Friday, November 5, 2010


I'm grateful for the vaccinations we have against disease. For my generation, it's hard to picture the very real threat of diseases that once devastated communities and that is something to be grateful for, not complacent about. Our pediatrician was very clear that he thought it best for Keats to be vaccinated, but seemed to feel the need to convince us of this fact. We whole-heartedly agreed with him, so questioned this need to convince us. He said that many new parents weren't having their children vaccinated because they felt it was an unnecessary medical procedure that subjected their children to dangerous illness. I understand the logic here, but I think we've forgotten what the "real" diseases do to our children. Polio, measles, Diphtheria, Rubella, etc., are really scary viruses/diseases that are far worse than any reactionary illness a child may have in response to receiving the vaccine (not including an allergy to the vaccine/something in the vaccine). Birch and I take Keats' health so seriously in the other aspects of his life, it seems backwards to not protect him in such a simple manner, especially since it's covered by our insurance!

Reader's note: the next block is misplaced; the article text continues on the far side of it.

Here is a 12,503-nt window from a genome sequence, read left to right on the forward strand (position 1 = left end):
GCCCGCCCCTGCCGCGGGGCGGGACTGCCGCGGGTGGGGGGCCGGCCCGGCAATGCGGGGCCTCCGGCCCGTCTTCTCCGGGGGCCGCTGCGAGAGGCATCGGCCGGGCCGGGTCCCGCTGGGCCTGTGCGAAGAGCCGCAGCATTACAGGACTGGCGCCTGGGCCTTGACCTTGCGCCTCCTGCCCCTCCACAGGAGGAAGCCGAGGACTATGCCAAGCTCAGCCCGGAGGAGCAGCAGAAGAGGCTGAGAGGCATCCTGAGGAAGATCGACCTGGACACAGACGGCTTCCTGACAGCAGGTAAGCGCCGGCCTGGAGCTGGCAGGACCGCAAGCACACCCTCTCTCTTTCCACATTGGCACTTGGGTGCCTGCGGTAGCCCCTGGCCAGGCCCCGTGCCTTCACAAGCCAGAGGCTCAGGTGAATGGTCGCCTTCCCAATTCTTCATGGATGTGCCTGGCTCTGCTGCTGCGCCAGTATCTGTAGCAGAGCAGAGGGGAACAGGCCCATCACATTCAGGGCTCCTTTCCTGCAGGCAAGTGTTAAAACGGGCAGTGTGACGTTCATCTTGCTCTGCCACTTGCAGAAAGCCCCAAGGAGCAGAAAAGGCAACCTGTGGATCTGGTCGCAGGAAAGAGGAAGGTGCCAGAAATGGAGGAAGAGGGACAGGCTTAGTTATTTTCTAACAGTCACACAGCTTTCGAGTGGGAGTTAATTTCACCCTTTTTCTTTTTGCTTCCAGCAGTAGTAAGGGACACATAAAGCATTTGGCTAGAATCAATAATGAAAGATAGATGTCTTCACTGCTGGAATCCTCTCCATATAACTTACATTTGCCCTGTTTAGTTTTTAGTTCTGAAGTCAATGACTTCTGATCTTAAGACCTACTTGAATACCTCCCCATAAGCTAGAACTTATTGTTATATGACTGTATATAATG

I highly recommend reading the chapter on vaccines in Baby 411. In it, Dr. Brown discusses the facts and misconceptions surrounding the vaccine debate.

I don't remember the momentary pain of the actual shots as I received them, but I do remember having a very healthy childhood (still going strong). Yes, I had chicken pox and had to quit ballet after only one day (still slightly bitter about that. Darn you chicken pox!) I'm grateful that I'm living now and not just one hundred years ago when these vaccines didn't exist and hundreds of thousands died because of it.

Hint: The first time we took Keats to get his shots, the nurse gave him the sweet, liquid vaccine in doses between injections. This greatly calmed him down, taking his mind off the pain. The second time, we had someone else and she didn't do this. We now ask the nurse to give the liquid between injections. Distraction is a great tool... so is a little sweetness.

Schedule of Vaccines from Birth to Age Six
Vaccinatiohns/Healthcare for the Uninsured (in the Bay Area)

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